Q1: Is Prolog suitable for web apps?
Prolog is a general programming language and there is nothing in the language that prevents such usage. Prolog as a language shares many good properties (like immutability) with functional languages.
There is a nice writeup Can I replace a LAMP stack with SWI-Prolog?.
Q2: Why isn't html//1 used for generating HTML?
The DCG predicate html//1 was used in the original blog application. There were 3 reasons why it did not work well:
- it is overly verbose for HTML that mainly consists of static parts and couple of placeholders that are filled with data;
- attempt to abstract away template parts into separate modules makes it even more verbose;
- HTML authoring tools do not work with Prolog syntax;
- it cannot be used for rendering other text formats than HTML (although this is less relevant for web apps).
Q3: Why isn't http_handler/3 used for routing?
The http_handler/3 predicate uses static path terms. If you want to extract parts of path, you have to do it manually. Handlers for different HTTP methods require manual checking for the method. In conclusion, you need to implement your own dispatch logic on top of it.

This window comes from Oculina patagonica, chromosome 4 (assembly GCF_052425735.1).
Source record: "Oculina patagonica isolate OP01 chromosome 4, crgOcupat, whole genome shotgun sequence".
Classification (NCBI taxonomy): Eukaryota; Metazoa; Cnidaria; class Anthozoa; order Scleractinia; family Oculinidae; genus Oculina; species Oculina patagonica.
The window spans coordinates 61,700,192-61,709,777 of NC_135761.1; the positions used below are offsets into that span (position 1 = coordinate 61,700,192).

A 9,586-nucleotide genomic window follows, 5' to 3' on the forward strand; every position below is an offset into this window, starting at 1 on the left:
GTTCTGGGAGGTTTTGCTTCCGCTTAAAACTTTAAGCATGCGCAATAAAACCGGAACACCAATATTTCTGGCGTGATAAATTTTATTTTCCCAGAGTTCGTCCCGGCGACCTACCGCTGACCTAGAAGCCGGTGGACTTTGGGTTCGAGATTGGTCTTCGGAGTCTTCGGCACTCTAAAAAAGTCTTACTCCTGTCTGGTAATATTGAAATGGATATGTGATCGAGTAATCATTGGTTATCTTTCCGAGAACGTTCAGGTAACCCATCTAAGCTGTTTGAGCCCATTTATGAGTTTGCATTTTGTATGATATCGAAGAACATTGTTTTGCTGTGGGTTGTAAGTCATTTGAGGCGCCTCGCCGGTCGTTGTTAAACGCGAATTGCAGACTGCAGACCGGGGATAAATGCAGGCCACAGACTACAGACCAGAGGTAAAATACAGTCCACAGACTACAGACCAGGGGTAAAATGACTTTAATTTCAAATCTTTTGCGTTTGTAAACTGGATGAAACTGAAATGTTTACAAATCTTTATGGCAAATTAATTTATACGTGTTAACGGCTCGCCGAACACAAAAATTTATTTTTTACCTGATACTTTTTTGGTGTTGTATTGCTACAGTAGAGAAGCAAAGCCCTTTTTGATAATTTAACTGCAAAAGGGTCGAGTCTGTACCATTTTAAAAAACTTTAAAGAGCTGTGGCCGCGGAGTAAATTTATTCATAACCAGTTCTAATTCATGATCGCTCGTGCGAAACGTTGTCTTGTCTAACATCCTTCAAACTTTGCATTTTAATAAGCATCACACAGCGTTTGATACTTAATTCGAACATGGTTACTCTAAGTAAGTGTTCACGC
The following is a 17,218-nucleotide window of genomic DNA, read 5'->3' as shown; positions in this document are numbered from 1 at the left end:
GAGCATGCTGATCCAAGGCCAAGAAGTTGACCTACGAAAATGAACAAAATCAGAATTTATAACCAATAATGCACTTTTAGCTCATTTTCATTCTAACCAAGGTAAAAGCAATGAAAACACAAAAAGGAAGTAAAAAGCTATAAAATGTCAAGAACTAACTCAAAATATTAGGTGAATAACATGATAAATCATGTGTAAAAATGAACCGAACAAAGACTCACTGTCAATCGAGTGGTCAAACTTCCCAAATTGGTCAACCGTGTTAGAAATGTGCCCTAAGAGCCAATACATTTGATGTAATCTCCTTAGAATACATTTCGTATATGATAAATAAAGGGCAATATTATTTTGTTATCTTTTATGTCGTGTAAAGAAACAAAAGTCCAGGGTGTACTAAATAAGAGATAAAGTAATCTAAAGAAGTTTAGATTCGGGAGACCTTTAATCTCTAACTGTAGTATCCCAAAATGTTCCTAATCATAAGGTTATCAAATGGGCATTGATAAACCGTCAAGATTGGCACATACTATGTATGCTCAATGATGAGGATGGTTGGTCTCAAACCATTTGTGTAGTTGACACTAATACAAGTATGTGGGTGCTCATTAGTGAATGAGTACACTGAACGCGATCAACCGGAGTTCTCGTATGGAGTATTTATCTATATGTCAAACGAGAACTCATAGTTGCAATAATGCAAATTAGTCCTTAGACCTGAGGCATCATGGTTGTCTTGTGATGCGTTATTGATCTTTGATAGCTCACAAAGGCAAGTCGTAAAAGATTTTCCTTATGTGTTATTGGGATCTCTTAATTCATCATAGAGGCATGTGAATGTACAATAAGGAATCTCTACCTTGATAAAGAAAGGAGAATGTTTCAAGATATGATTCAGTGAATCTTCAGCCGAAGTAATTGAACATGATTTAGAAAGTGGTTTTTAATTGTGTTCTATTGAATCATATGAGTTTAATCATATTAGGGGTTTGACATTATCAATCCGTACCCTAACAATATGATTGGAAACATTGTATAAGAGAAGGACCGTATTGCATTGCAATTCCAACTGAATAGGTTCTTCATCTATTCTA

Q4: Why are unicode symbols in source scrambled in HTML output?
You need to add directive
:- encoding(utf8). into your source files that contain unicode strings and atoms.
The directive is documented here.
Q5: Why was direct usage of http_unix_daemon removed?
The http_unix_daemon module
is very Unix-specific and refuses to load on Windows. There are some developers on
Windows and supporting them required a fragile shim which did not support most of the options. The solution was
to replace it with a more generic code for parsing command-line arguments. The new code also supports options
settings.db file. It is recommended to use a process manager (upstart, systemd, supervisord) for production
on Linux. However, the http_unix_daemon can still be used with a custom main file.